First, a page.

On December 18, 2002, pursuant to Complainant’s request to have the dispute decided by a single-member Panel, the Forum appointed Honorable Paul A. Dorf (Ret.) as Panelist.
Complainant requests that the domain names be transferred from Respondent to Complainant.
Complainant contends that the domain names at issue are confusingly similar to marks in which Complainant has rights; that Respondent has no rights or legitimate interest in the domain names at issue; and that the domain names at issue were registered in bad faith.
Respondent contends that the domain names at issue are not identical or confusingly similar to the trademarks or services marks in which Complainant has rights; that Respondent has rights and legitimate interests in the domain names at issue; and that Respondent did not register the domain names at issue in bad faith.
C. Additional Submissions
Complainant’s Additional Submission reinforces the contentions contained in its original Complaint.
Complainant is a non-profit education and advocacy organization focusing the safety and nutritional quality of the food supply and promoting awareness of food, nutrition, diet, alcohol, the environment and health issues. Complainant uses its registered marks to promote health through educating the public about nutrition and alcohol; to represent citizens’ interests before legislative, regulatory and judicial bodies, and to work to ensure advances in science are used for the public good. Complainant also publishes a newsletter and other documents.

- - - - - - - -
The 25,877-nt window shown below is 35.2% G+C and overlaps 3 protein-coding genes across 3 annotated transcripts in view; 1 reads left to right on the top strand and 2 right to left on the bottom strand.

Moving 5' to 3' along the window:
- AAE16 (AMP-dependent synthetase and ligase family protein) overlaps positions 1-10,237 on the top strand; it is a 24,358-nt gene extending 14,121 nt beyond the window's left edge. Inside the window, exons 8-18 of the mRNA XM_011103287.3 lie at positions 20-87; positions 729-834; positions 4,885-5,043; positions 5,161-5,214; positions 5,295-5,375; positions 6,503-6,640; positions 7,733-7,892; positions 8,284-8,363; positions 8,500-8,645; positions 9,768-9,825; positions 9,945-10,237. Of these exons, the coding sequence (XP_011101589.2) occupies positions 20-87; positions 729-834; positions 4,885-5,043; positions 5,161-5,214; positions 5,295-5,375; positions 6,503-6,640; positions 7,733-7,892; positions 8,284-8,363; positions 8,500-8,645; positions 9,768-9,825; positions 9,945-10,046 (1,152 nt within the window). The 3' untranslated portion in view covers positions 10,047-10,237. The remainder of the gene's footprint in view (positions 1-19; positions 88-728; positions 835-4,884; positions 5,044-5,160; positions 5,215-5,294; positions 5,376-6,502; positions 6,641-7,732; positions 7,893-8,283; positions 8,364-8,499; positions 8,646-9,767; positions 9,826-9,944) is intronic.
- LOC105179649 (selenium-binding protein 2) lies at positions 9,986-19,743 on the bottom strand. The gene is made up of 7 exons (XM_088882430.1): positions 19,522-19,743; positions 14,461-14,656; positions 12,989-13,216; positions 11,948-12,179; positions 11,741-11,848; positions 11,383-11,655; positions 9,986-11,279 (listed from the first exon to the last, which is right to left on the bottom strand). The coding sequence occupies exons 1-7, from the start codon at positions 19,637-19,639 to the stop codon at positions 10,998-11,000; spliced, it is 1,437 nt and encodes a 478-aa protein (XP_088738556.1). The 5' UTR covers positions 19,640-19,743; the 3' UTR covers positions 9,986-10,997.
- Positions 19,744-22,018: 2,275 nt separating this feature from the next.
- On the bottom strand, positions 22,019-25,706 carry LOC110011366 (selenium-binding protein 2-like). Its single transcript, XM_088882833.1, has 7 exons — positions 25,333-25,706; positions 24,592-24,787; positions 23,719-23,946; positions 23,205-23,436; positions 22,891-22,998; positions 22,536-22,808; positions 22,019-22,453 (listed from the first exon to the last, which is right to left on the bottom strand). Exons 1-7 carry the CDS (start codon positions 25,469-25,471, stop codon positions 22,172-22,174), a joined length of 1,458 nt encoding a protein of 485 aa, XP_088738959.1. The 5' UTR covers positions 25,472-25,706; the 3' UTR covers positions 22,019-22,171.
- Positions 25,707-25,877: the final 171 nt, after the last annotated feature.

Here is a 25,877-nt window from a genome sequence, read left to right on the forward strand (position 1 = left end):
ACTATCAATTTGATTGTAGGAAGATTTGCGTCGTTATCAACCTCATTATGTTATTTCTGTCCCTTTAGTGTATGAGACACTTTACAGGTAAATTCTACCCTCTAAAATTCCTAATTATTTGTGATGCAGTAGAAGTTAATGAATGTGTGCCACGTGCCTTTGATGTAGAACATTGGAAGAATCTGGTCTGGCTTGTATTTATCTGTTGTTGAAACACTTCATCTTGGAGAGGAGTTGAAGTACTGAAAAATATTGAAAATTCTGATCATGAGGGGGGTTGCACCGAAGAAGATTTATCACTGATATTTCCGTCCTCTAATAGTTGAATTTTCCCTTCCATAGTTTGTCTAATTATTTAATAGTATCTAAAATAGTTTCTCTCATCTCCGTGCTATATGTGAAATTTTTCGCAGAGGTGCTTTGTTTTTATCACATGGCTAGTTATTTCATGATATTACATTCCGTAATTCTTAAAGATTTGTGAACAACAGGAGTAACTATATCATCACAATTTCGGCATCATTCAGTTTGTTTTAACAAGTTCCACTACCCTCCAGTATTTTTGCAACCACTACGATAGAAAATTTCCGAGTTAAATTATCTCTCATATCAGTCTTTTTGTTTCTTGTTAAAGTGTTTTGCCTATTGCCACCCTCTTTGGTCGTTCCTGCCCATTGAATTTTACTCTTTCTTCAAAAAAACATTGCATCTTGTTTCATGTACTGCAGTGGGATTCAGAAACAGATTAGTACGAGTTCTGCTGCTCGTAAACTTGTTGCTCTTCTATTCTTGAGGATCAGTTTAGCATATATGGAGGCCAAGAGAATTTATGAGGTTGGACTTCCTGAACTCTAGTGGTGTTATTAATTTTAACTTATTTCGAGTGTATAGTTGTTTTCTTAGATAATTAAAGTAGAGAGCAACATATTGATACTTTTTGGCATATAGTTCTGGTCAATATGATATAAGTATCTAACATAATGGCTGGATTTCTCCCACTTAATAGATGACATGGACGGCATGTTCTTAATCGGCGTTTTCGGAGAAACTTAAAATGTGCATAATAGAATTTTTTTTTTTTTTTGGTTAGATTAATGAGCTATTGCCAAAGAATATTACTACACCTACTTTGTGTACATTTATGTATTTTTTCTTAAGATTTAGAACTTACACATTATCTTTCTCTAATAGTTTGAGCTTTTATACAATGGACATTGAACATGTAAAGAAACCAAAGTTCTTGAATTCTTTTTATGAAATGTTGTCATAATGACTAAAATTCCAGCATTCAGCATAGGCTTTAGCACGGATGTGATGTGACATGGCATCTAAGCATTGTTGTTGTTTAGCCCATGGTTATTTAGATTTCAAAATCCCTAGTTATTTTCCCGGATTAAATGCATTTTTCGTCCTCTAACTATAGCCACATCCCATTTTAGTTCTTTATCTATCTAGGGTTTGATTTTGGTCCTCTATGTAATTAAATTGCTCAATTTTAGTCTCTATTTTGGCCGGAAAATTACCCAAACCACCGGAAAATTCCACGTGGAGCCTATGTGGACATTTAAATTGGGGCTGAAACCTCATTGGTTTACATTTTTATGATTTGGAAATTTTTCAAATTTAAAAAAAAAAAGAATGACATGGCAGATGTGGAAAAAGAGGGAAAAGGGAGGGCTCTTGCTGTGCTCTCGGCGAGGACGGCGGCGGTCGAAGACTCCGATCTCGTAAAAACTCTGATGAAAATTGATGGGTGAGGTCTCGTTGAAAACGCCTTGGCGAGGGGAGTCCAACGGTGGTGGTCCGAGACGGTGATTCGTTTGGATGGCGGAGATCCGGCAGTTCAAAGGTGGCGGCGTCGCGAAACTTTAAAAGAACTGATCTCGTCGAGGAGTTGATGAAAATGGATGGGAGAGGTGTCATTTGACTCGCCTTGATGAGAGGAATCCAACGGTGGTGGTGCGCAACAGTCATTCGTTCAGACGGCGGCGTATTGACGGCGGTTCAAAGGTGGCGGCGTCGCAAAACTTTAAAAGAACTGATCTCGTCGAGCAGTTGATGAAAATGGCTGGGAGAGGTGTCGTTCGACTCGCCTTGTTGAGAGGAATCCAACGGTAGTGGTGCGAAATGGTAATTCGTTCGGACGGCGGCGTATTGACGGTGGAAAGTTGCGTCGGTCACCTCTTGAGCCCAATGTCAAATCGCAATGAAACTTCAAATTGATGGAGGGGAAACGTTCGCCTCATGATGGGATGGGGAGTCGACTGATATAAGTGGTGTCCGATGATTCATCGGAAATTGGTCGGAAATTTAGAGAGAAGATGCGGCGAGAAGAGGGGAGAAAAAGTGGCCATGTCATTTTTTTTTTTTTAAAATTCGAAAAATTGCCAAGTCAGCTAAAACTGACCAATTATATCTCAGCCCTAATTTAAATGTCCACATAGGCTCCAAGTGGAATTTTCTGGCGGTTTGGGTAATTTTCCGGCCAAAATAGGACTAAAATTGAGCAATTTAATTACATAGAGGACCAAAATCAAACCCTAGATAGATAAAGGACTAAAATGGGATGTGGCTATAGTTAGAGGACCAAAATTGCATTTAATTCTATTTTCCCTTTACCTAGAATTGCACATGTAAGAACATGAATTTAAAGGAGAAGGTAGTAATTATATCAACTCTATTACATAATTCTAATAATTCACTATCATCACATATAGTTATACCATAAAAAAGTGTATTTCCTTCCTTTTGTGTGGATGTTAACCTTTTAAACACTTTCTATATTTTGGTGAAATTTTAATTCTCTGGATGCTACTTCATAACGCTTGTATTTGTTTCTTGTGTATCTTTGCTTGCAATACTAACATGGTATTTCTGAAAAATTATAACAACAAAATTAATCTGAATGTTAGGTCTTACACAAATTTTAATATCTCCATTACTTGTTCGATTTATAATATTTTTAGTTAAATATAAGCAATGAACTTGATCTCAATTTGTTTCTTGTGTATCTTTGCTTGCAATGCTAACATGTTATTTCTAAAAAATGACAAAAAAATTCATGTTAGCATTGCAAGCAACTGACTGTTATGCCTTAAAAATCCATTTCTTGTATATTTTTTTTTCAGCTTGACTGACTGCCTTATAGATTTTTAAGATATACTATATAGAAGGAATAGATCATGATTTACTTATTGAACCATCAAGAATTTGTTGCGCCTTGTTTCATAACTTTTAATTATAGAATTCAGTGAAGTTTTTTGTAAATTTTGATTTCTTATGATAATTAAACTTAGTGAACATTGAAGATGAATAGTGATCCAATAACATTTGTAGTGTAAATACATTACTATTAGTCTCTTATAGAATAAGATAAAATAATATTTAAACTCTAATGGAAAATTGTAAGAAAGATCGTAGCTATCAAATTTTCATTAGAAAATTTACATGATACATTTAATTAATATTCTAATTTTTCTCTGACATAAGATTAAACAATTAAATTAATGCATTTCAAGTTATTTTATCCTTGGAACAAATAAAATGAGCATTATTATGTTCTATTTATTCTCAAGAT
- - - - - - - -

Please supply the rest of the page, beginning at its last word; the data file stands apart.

Complainant is the registered owner of a trademark/service mark for CENTER FOR SCIENCE IN THE PUBLIC INTEREST and CSPI. The first use for each of the marks by Complainant dates back to 1971.
Complainant applied for a trademark/service mark in October, 2002 for SMART-MOUTH.ORG.
Respondent is now known as “The Center for Consumer Freedom” and was previously known as “The Guest Choice Network.” Respondent is a coalition of more than 30,000 restaurant and tavern operators working to protect the public’s right to a full menu of dining and entertainment choices.